Friday, February 7, 2014

Review: (Montreal) The Seagull

Lucy Peacock, Diane D'Aquila (photo by Andrée Lanthier)

Hinton's Chekhov's Seagull 
by Caitlin Murphy

In the program for The Segal Centre's production of The Seagull, adapter and director Peter Hinton's name precedes and looms large over playwright Anton Chekhov's. A bold statement reflecting a bold stamp: transplanting the play to a contemporary Canadian context, cross-gendering characters, and playing fast and loose with Chekhov's text. All of which could have gone very very wrong. And didn't. The Segal Centre's first full-length production of a Chekhov play is rich, quirky, vibrant, and deeply satisfying.  

As the evening began, I feared that the winks to Canadian culture – name dropping the likes of Jian Ghomeshi and Christopher Plummer – would quickly wear thin. But soon enough the self-referencing settled down, and Hinton's modern bent felt much more natural and fruitful.

The Seagull resists a quick summary – Chekhov was always most interested in the intersections among many lives – but it centres around the volatile relationship between a well-known actress, Arkadina, and her depressive son, Constantin, a writer obsessed with forging new forms of expression. The many other characters – relatives, neighbours and love interests – circle around these two with various cause and desire. In Chekhov's world, people are destined to either never get what they want, or (worse) get it and realize it's not what they had in mind.

The story world is beautifully served by Eo Sharp's eclectic and irreverent stage design. The moon is a grey exercise ball, swinging like a wrecking ball, and Constantin's stage is a tangled mess of white plastic chairs. The walls are covered in circles and swirls, going on forever like the doodlings of one of the play's bored souls, and the trees live as easily indoors as out. In the final scene, a Warhol-hued portrait of Chekhov himself hangs over the proceedings, as though silently encouraging this playful adaptation. The set transforms several times throughout the evening, each transition executed – through striking song selection, clever lighting and inspired stage-craft – with vitality and magic. 

In a stand-out performance, Andrew Shaver plays the well-intentioned, but defeated, Medevenko, 
a love-sick school teacher, whose humour and fashion choices are always a few awkward steps behind.

A sad mix of hope and resignation is palpable in Shaver's touching portrayal, and his comedic sense is in high gear (a percussive moment with a croquet mallet was especially inspired). Patrick McManus cozily inhabits the role of town doctor Dorn, with an affable, breezy charm, even offering up some musical stylings on the guitar.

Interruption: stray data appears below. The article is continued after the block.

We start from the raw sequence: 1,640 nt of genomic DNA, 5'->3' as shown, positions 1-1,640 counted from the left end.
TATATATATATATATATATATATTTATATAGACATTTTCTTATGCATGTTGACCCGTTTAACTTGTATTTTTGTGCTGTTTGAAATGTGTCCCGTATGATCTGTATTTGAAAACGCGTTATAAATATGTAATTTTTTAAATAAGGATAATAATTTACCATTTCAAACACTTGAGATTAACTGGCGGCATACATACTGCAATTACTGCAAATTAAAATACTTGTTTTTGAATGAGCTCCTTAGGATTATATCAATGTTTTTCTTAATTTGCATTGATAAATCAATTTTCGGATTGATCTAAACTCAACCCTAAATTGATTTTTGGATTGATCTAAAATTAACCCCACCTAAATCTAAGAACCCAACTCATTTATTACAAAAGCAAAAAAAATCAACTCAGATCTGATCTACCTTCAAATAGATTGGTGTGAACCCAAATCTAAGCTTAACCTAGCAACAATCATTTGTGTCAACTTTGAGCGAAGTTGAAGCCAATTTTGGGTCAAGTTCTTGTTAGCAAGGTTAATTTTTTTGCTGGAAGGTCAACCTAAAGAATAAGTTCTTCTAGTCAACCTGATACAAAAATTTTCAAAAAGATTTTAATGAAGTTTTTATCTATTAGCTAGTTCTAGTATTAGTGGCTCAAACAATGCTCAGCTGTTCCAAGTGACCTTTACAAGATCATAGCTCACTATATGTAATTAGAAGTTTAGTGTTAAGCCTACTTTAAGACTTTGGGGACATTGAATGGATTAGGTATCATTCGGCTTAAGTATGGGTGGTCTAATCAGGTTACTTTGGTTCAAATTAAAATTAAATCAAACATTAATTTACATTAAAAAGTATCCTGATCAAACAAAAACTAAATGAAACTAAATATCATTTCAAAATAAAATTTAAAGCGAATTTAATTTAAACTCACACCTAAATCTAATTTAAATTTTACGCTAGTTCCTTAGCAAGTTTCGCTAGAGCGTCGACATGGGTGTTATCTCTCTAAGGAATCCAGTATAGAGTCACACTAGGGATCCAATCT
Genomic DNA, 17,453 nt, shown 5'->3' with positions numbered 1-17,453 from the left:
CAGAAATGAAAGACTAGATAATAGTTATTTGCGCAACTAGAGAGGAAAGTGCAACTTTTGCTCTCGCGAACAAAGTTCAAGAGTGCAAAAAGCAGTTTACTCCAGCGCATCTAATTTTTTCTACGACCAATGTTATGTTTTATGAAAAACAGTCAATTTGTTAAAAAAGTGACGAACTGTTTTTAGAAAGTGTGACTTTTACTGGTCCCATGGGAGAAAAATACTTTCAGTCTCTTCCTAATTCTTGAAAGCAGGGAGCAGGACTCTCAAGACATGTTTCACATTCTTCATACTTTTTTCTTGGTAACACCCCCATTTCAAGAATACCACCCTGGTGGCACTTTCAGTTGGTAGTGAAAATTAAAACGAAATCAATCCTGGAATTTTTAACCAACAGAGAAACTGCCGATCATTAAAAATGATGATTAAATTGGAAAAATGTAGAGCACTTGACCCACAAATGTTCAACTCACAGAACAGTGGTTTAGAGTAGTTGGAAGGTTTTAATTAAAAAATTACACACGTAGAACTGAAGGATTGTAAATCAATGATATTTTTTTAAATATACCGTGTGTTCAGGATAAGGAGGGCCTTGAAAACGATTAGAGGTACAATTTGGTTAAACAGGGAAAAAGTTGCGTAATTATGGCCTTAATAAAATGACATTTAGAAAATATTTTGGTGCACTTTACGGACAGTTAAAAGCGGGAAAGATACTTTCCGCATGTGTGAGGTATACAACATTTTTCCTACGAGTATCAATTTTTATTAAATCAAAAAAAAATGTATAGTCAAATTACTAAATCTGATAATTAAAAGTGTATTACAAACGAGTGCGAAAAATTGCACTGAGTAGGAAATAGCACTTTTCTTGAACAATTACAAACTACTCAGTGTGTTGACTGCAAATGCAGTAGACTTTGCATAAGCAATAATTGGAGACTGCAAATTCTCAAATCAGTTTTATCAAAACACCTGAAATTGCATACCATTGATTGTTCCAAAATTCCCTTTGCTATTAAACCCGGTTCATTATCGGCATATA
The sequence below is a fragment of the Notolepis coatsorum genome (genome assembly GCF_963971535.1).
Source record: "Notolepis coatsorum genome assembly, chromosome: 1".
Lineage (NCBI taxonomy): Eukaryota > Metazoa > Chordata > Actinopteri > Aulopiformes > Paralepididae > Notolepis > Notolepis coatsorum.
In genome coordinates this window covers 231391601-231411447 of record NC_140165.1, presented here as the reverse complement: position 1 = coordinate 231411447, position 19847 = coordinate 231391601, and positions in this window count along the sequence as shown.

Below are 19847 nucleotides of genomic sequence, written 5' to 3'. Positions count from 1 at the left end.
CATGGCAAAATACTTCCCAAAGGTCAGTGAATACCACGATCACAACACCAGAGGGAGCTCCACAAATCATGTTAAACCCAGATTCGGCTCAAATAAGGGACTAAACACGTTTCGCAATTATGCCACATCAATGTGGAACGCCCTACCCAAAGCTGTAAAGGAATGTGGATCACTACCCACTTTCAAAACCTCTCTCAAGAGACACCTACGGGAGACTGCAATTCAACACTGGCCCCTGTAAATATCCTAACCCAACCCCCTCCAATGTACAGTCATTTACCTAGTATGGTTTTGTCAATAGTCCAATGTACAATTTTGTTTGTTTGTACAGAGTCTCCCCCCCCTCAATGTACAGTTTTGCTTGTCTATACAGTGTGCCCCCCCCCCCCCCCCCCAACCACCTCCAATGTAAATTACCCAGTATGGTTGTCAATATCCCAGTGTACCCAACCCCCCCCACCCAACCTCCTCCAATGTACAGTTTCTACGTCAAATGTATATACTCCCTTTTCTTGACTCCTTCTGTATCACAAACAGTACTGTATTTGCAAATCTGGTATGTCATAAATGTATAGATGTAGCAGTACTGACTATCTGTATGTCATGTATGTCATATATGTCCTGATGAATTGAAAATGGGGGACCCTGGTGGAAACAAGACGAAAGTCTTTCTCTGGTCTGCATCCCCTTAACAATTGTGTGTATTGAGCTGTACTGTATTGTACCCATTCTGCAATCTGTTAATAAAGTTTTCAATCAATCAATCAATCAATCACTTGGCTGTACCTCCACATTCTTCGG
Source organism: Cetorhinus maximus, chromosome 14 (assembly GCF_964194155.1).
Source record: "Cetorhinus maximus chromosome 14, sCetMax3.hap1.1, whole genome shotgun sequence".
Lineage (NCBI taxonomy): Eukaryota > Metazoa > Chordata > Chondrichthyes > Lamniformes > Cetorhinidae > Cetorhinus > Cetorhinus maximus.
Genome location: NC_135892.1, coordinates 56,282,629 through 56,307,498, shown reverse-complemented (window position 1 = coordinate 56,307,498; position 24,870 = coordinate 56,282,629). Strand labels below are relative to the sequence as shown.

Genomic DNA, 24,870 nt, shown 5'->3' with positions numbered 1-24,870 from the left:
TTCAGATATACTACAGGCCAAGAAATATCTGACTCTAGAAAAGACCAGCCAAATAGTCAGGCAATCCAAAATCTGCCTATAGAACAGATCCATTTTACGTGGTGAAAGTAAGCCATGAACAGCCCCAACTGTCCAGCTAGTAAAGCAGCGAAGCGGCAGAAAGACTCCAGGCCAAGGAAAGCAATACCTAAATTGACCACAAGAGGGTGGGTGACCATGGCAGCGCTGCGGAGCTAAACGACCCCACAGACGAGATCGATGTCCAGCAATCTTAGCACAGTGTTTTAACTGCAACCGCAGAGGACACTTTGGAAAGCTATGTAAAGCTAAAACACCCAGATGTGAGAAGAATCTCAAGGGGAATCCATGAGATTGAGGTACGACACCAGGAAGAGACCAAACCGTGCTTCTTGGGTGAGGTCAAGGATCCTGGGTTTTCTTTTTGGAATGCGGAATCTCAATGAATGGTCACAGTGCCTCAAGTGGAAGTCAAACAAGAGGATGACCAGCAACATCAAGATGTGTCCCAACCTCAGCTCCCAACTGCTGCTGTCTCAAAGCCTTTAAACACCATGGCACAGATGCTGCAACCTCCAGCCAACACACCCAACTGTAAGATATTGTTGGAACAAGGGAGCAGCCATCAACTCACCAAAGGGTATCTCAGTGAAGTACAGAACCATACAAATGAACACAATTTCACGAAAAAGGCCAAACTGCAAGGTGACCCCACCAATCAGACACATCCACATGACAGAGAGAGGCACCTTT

Patrick Costello had a harder time in the role of pained young writer, Constantin. The tortured artist having become a very tortured trope itself, the role is certainly the play's trickiest. Hinton and Costello, perpetually slack-jawed and sulky in the role, could have found a little more shading to complicate the character's obvious one-note nature. Finding greater contemporary resonance for Constantin to fit this adapted setting (copy of David Foster Wallace's Infinite Jest notwithstanding) may have also helped audiences rally greater sympathy.  

Most actors had a few perceptible moments of bristling against the sometimes declarative dialogue.  For all the celebration of Chekhov's sub-text, his dialogue is very often right on the nose, and hits that nose over and over again. Two-hander scenes, the most overtly earnest and emotional, were the evening's least successful. Often pitched too high, they wore on too long, sometimes featuring hysterical outbursts that were a challenge for the audience to situate tonally.

But. A play like The Seagull lives or dies by the ensemble work, and this is where it soars. What's fascinating about watching artists work together as a collective is that what they actually create is a sense of setting. Watching The Seagull, I had a most distinct and pleasurable feeling of 'being there'. The company effortlessly creates that sort of dense, all-encompassing atmosphere you get from a Robert Altman film. The production's highest achievement is thus that it felt not like an event but a place. A place you wanted to be. And to stay. In our digital age where physical presence seems less and less relevant, and we're starting to wonder why we bother getting together anymore, this is no small feat.

The play is long. There's no way around it. I didn't get home until midnight. But I felt invigorated. And as I walked home through the gently falling snow, along the quiet-by-night street, I noticed a couple embracing on the corner, a man clearly comforting a woman, her sobs audible as I passed.  

It got me thinking about the alchemy of things, the way various elements, unremarkable in isolation, can galvanize into something so powerful. It's collaboration, it's gestalt.  It's a real treat to be invited in from the cold.

Three extra performances have been added. Feb 2 - Feb 19 
Read also Peter Hinton's first-person piece about adapting The Seagull

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